Higher prevalence of occult hypoxemia during anesthesia in Black and Hispanic patients

Higher prevalence of occult hypoxemia during anesthesia in Black and Hispanic patients
Prevalence of occult hypoxemia (arterial oxygen saturation at less than 88% despite oxygen saturation measured by pulse oximetry [Spo2] being greater than 92%) by self-reported race/ethnicity between mean Spo2 values of 92 to 100%. The curve was generated using the locally weighted scatterplot smoothing method with 50% smoothing to predict the hypoxemia prevalence at a given Spo2 value. Each prediction is derived from fitting a locally linear regression from the neighboring 50% data points. The shading represents the 95% CI of the locally weighted scatterplot smoothing curve. Credit: Anesthesiology (2022). DOI: 10.1097/aln.0000000000004153

Pulse oximeters are among the most commonly used medical devices and a standard intraoperative monitor for patients under anesthesia. Studies have provided mixed results on the impact of dark skin pigmentation on pulse oximeter accuracy, but one recent study demonstrated a higher prevalence of unrecognized low oxygen levels in the blood despite normal pulse oximeter values in hospitalized patients. This has never been investigated in patients under anesthesia, but is important as pulse oximeter values impact patient care, included removal of a breathing tube at the end of surgery or where the patient goes following surgery (e.g., home, recovery room, critical care unit).

Published in Anesthesiology, this large, evaluated patients at a single center under anesthesia for surgery. All patients who had a measurement of oxygenation (e.g., arterial blood gas) during surgery were included in the study and their measured was compared to their oximeter reading at the same time. The primary outcome was occult hypoxemia, or a measured blood oxygen saturation (SaO2) < 88% despite a pulse oximeter reading (SpO2) > 92% as stratified by self-reported race/ethnicity. The study found the prevalence of occult hypoxemia to be significantly higher in Black (2.1%) and Hispanic (1.8%) patients when compared to white patients (1.1%), even after adjusting for other patient factors.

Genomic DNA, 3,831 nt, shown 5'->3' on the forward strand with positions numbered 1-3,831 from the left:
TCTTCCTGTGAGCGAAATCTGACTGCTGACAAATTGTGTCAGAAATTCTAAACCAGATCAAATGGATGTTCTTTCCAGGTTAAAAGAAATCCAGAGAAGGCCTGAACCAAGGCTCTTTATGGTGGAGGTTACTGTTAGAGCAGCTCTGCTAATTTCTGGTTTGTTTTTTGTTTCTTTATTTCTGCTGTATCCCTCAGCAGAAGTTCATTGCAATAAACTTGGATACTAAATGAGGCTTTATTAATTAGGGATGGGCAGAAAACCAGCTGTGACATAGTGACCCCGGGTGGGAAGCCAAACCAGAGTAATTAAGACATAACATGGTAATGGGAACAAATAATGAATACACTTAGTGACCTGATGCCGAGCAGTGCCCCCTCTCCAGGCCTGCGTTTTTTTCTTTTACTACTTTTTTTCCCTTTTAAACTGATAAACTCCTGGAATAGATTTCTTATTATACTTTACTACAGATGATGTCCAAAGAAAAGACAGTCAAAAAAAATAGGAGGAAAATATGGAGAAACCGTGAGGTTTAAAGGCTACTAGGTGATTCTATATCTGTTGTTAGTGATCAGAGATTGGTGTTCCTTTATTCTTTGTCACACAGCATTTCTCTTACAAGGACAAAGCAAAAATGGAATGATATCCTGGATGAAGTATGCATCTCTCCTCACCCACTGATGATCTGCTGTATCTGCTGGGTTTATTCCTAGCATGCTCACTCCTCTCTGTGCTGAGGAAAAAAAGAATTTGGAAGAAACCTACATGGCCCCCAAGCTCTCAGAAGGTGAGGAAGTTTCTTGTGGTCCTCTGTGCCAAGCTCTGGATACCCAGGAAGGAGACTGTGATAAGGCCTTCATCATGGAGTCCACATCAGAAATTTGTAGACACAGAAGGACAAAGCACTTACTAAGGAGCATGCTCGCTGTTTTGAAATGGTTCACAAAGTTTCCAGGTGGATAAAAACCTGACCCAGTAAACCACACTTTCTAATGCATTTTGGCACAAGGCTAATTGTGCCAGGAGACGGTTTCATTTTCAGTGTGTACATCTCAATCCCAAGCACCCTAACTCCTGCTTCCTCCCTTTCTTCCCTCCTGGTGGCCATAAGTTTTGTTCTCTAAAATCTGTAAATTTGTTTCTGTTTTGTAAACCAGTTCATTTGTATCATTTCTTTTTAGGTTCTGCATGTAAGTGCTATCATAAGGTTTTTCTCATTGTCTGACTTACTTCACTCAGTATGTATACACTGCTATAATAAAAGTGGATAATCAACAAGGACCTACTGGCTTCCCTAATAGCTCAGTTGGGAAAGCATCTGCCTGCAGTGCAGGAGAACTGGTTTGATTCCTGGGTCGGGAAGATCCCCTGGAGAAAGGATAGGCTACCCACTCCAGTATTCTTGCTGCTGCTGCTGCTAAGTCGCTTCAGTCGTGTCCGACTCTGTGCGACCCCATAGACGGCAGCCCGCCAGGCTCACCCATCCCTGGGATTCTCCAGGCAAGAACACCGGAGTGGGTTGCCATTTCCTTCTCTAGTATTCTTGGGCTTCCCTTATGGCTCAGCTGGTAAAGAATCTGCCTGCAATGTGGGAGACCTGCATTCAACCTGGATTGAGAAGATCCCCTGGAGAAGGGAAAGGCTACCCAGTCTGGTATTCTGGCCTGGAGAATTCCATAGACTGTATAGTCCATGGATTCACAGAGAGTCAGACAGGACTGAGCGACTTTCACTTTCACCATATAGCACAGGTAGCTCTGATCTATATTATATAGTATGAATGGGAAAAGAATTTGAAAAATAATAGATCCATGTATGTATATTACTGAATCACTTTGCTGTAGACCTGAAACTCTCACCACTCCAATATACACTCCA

Self-reported Black and Hispanic race/ethnicity is associated with a greater prevalence occult hypoxemia when compared to white race/ethnicity.

Demonstrating this discrepancy illustrates that racial/ethnic disparities exist and should be considered when caring for patients of color. Further validation of pulse oximeters in patients of color are required to further address this problem.

Dr. Garrett W. Burnett said, "Previously, discrepancies in pulse oximeter performance in patients of color were thought to be at lower oxygen saturation levels. More recently, including in the present study, evidence for pulse oximeter discrepancies at higher levels in patients of color have been demonstrated. This is a problem with potentially far reaching consequences due to the vital role pulse oximeters play in modern healthcare. Further research to investigate and address this problem is required."

The FDA has issued a safety communication related to this topic. The FDA is reviewing published literature, reviewing premarket data, and working with manufacturers and testing laboratories to better understand this problem:


More information: Garrett W. Burnett et al, Self-reported Race/Ethnicity and Intraoperative Occult Hypoxemia: A Retrospective Cohort Study, Anesthesiology (2022). DOI: 10.1097/aln.0000000000004153

Journal information: Anesthesiology
Citation: Higher prevalence of occult hypoxemia during anesthesia in Black and Hispanic patients (2022, May 2) retrieved 19 May 2024 from https://medicalxpress.com/news/2022-05-higher-prevalence-occult-hypoxemia-anesthesia.html
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